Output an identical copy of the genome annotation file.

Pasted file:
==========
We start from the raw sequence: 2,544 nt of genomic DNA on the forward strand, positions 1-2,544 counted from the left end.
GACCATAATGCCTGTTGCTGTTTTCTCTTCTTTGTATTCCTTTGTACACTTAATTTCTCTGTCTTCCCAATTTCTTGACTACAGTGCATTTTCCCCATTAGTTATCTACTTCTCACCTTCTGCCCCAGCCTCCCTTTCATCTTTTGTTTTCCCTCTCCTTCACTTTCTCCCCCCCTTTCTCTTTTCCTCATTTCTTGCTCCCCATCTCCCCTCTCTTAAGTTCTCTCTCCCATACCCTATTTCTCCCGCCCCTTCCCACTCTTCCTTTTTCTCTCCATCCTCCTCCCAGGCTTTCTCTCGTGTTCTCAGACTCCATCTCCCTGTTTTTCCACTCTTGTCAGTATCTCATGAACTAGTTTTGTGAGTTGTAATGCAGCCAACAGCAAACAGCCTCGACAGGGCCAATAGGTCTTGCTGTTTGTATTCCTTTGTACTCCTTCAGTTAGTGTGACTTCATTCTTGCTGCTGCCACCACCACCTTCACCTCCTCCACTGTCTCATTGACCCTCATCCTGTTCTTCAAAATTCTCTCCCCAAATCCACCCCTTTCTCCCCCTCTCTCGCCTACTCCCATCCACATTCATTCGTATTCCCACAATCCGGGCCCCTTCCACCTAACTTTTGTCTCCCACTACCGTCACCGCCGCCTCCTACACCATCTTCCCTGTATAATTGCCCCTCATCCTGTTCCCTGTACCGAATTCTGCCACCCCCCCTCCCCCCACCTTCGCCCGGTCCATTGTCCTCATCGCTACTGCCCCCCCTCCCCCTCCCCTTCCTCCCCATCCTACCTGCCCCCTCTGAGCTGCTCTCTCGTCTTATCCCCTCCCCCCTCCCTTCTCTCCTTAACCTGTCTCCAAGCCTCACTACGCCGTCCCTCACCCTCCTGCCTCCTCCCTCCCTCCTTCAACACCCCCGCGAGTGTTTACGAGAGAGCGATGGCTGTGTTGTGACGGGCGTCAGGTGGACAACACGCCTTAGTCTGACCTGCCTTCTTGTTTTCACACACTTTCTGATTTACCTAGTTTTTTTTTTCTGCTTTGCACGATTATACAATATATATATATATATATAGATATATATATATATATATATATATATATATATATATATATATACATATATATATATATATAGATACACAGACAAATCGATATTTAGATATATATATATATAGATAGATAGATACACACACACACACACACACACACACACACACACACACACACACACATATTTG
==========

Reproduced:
We start from the raw sequence: 2,544 nt of genomic DNA on the forward strand, positions 1-2,544 counted from the left end.
GACCATAATGCCTGTTGCTGTTTTCTCTTCTTTGTATTCCTTTGTACACTTAATTTCTCTGTCTTCCCAATTTCTTGACTACAGTGCATTTTCCCCATTAGTTATCTACTTCTCACCTTCTGCCCCAGCCTCCCTTTCATCTTTTGTTTTCCCTCTCCTTCACTTTCTCCCCCCCTTTCTCTTTTCCTCATTTCTTGCTCCCCATCTCCCCTCTCTTAAGTTCTCTCTCCCATACCCTATTTCTCCCGCCCCTTCCCACTCTTCCTTTTTCTCTCCATCCTCCTCCCAGGCTTTCTCTCGTGTTCTCAGACTCCATCTCCCTGTTTTTCCACTCTTGTCAGTATCTCATGAACTAGTTTTGTGAGTTGTAATGCAGCCAACAGCAAACAGCCTCGACAGGGCCAATAGGTCTTGCTGTTTGTATTCCTTTGTACTCCTTCAGTTAGTGTGACTTCATTCTTGCTGCTGCCACCACCACCTTCACCTCCTCCACTGTCTCATTGACCCTCATCCTGTTCTTCAAAATTCTCTCCCCAAATCCACCCCTTTCTCCCCCTCTCTCGCCTACTCCCATCCACATTCATTCGTATTCCCACAATCCGGGCCCCTTCCACCTAACTTTTGTCTCCCACTACCGTCACCGCCGCCTCCTACACCATCTTCCCTGTATAATTGCCCCTCATCCTGTTCCCTGTACCGAATTCTGCCACCCCCCCTCCCCCCACCTTCGCCCGGTCCATTGTCCTCATCGCTACTGCCCCCCCTCCCCCTCCCCTTCCTCCCCATCCTACCTGCCCCCTCTGAGCTGCTCTCTCGTCTTATCCCCTCCCCCCTCCCTTCTCTCCTTAACCTGTCTCCAAGCCTCACTACGCCGTCCCTCACCCTCCTGCCTCCTCCCTCCCTCCTTCAACACCCCCGCGAGTGTTTACGAGAGAGCGATGGCTGTGTTGTGACGGGCGTCAGGTGGACAACACGCCTTAGTCTGACCTGCCTTCTTGTTTTCACACACTTTCTGATTTACCTAGTTTTTTTTTTCTGCTTTGCACGATTATACAATATATATATATATATATAGATATATATATATATATATATATATATATATATATATATATATACATATATATATATATATAGATACACAGACAAATCGATATTTAGATATATATATATATAGATAGATAGATACACACACACACACACACACACACACACACACACACACACACACACATATTTG